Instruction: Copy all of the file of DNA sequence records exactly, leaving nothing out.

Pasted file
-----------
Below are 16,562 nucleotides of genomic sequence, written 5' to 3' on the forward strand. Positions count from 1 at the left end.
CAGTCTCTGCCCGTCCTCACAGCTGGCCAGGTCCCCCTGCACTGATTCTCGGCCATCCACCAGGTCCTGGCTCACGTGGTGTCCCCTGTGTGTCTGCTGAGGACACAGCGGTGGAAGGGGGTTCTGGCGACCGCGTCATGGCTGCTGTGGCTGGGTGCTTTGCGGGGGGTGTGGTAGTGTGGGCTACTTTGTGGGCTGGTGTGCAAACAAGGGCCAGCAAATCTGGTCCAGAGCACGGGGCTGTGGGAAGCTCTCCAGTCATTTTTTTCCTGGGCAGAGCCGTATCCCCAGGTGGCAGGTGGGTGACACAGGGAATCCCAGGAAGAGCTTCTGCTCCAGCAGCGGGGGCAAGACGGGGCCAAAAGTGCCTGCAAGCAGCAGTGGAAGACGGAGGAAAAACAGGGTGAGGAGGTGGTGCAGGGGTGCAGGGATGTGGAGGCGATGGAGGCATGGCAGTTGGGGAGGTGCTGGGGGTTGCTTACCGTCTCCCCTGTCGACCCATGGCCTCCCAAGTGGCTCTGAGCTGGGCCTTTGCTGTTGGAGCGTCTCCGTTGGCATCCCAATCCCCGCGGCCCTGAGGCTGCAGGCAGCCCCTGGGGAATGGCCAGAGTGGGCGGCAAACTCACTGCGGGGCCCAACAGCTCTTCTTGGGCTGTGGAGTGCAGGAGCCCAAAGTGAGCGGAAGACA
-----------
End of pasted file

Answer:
Below are 16,562 nucleotides of genomic sequence, written 5' to 3' on the forward strand. Positions count from 1 at the left end.
CAGTCTCTGCCCGTCCTCACAGCTGGCCAGGTCCCCCTGCACTGATTCTCGGCCATCCACCAGGTCCTGGCTCACGTGGTGTCCCCTGTGTGTCTGCTGAGGACACAGCGGTGGAAGGGGGTTCTGGCGACCGCGTCATGGCTGCTGTGGCTGGGTGCTTTGCGGGGGGTGTGGTAGTGTGGGCTACTTTGTGGGCTGGTGTGCAAACAAGGGCCAGCAAATCTGGTCCAGAGCACGGGGCTGTGGGAAGCTCTCCAGTCATTTTTTTCCTGGGCAGAGCCGTATCCCCAGGTGGCAGGTGGGTGACACAGGGAATCCCAGGAAGAGCTTCTGCTCCAGCAGCGGGGGCAAGACGGGGCCAAAAGTGCCTGCAAGCAGCAGTGGAAGACGGAGGAAAAACAGGGTGAGGAGGTGGTGCAGGGGTGCAGGGATGTGGAGGCGATGGAGGCATGGCAGTTGGGGAGGTGCTGGGGGTTGCTTACCGTCTCCCCTGTCGACCCATGGCCTCCCAAGTGGCTCTGAGCTGGGCCTTTGCTGTTGGAGCGTCTCCGTTGGCATCCCAATCCCCGCGGCCCTGAGGCTGCAGGCAGCCCCTGGGGAATGGCCAGAGTGGGCGGCAAACTCACTGCGGGGCCCAACAGCTCTTCTTGGGCTGTGGAGTGCAGGAGCCCAAAGTGAGCGGAAGACA